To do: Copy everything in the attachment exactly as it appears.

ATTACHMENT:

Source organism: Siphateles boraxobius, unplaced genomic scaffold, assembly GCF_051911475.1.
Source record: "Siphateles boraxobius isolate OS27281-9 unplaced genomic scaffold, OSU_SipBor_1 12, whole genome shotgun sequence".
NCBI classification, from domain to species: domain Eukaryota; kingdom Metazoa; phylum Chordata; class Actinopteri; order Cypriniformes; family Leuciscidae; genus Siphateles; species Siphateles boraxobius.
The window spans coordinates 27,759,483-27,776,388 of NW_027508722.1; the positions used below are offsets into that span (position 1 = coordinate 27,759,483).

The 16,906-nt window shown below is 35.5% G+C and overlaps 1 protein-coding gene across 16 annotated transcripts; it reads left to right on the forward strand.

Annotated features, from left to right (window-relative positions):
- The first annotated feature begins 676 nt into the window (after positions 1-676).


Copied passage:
Source organism: Siphateles boraxobius, unplaced genomic scaffold, assembly GCF_051911475.1.
Source record: "Siphateles boraxobius isolate OS27281-9 unplaced genomic scaffold, OSU_SipBor_1 12, whole genome shotgun sequence".
NCBI classification, from domain to species: domain Eukaryota; kingdom Metazoa; phylum Chordata; class Actinopteri; order Cypriniformes; family Leuciscidae; genus Siphateles; species Siphateles boraxobius.
The window spans coordinates 27,759,483-27,776,388 of NW_027508722.1; the positions used below are offsets into that span (position 1 = coordinate 27,759,483).

The 16,906-nt window shown below is 35.5% G+C and overlaps 1 protein-coding gene across 16 annotated transcripts; it reads left to right on the forward strand.

Annotated features, from left to right (window-relative positions):
- The first annotated feature begins 676 nt into the window (after positions 1-676).